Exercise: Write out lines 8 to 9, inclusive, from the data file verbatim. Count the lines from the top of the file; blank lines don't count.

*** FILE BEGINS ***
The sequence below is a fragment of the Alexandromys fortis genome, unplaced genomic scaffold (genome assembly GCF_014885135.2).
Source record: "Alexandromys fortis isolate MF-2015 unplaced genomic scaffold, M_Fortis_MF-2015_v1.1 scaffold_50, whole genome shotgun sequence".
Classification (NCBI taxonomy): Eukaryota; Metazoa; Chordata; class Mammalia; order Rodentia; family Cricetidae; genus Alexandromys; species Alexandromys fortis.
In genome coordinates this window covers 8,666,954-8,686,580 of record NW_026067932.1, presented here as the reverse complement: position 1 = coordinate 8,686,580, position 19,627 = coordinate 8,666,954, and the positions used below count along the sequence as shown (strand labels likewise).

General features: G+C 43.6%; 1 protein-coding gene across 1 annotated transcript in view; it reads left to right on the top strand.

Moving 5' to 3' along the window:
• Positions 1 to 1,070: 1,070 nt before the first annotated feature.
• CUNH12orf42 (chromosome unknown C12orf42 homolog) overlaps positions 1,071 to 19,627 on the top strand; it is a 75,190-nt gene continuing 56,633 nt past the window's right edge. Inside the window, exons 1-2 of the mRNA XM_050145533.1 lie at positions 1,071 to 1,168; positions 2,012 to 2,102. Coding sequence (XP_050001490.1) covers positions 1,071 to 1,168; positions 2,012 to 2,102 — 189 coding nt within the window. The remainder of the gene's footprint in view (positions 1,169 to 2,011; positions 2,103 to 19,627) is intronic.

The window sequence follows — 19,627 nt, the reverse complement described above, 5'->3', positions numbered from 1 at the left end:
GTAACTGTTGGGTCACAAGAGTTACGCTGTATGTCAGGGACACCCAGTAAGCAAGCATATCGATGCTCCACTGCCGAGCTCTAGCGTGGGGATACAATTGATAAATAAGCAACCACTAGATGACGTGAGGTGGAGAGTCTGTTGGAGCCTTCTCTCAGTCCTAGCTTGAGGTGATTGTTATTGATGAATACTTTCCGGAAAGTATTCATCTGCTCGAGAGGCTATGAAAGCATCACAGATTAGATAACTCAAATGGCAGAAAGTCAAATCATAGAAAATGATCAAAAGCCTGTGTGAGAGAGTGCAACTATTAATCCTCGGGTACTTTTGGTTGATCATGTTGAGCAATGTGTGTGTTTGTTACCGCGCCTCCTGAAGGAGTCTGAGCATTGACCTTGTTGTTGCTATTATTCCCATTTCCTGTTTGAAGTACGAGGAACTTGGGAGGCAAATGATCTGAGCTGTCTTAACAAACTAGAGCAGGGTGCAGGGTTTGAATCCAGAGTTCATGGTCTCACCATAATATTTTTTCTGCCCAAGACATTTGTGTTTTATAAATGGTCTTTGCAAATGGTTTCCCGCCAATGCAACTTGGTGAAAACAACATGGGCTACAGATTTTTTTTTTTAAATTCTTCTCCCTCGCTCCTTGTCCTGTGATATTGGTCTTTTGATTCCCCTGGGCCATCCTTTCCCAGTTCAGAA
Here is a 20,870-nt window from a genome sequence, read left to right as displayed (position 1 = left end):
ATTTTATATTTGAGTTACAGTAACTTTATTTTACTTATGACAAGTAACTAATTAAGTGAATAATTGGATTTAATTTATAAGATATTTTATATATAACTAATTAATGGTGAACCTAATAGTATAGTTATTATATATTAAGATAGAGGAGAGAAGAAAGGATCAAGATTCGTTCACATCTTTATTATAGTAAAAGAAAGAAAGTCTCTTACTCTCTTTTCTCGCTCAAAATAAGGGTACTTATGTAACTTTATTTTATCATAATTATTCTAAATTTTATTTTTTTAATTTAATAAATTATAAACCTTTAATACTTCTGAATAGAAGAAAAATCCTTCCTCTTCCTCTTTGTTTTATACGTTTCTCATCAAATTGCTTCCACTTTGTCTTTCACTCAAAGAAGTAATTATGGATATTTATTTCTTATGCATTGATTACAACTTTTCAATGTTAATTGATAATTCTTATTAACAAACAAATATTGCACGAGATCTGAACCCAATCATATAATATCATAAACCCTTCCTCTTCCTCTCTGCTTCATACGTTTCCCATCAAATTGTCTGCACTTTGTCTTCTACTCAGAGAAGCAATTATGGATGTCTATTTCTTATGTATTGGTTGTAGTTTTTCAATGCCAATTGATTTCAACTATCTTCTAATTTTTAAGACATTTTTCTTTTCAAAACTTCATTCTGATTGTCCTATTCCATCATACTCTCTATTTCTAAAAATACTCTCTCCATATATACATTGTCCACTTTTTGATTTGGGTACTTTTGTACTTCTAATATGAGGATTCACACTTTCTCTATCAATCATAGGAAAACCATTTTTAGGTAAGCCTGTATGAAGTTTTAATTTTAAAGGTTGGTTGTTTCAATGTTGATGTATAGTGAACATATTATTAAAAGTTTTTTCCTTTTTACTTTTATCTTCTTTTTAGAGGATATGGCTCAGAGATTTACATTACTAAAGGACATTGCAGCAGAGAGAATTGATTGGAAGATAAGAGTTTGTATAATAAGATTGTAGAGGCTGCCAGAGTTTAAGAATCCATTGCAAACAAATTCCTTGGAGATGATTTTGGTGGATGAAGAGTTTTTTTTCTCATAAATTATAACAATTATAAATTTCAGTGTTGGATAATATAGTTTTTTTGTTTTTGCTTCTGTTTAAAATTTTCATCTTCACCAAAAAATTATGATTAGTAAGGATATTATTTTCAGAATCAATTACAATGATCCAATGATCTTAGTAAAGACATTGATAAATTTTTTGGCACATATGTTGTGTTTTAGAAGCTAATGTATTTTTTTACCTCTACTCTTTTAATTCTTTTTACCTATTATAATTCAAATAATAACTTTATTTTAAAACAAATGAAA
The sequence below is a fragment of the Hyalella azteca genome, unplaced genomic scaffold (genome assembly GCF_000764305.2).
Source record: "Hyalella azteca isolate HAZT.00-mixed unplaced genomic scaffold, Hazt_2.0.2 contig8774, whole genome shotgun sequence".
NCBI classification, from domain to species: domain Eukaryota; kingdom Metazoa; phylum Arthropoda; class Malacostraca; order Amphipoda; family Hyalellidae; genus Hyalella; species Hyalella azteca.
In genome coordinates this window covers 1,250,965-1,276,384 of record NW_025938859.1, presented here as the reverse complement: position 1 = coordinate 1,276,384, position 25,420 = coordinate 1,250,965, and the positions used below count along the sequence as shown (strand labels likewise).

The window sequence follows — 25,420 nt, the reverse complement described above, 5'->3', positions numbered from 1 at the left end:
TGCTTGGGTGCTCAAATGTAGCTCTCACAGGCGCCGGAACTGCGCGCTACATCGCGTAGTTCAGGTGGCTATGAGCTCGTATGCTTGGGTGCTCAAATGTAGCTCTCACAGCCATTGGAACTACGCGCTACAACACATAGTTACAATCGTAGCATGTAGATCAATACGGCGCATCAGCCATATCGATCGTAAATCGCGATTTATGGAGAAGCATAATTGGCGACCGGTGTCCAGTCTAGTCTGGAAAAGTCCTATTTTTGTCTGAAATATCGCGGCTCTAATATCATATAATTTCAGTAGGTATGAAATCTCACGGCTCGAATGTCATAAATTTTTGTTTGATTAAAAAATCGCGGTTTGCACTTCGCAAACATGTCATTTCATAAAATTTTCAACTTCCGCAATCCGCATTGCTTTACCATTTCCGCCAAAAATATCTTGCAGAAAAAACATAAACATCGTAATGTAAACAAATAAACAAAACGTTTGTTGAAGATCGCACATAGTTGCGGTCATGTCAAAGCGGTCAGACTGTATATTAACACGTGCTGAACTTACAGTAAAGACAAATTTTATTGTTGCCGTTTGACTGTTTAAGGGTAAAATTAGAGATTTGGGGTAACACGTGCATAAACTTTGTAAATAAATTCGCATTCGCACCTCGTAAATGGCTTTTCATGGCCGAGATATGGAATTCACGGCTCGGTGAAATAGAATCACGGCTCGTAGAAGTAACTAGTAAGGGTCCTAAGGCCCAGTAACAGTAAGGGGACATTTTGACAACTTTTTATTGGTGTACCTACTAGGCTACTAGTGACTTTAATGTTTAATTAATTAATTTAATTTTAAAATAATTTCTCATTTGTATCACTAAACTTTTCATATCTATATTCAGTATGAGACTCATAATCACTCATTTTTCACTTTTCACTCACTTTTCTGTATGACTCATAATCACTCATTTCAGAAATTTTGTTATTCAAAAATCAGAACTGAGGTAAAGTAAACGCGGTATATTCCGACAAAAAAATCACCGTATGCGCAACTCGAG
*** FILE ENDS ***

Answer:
• CUNH12orf42 (chromosome unknown C12orf42 homolog) overlaps positions 1,071 to 19,627 on the top strand; it is a 75,190-nt gene continuing 56,633 nt past the window's right edge. Inside the window, exons 1-2 of the mRNA XM_050145533.1 lie at positions 1,071 to 1,168; positions 2,012 to 2,102. Coding sequence (XP_050001490.1) covers positions 1,071 to 1,168; positions 2,012 to 2,102 — 189 coding nt within the window. The remainder of the gene's footprint in view (positions 1,169 to 2,011; positions 2,103 to 19,627) is intronic.

The window sequence follows — 19,627 nt, the reverse complement described above, 5'->3', positions numbered from 1 at the left end: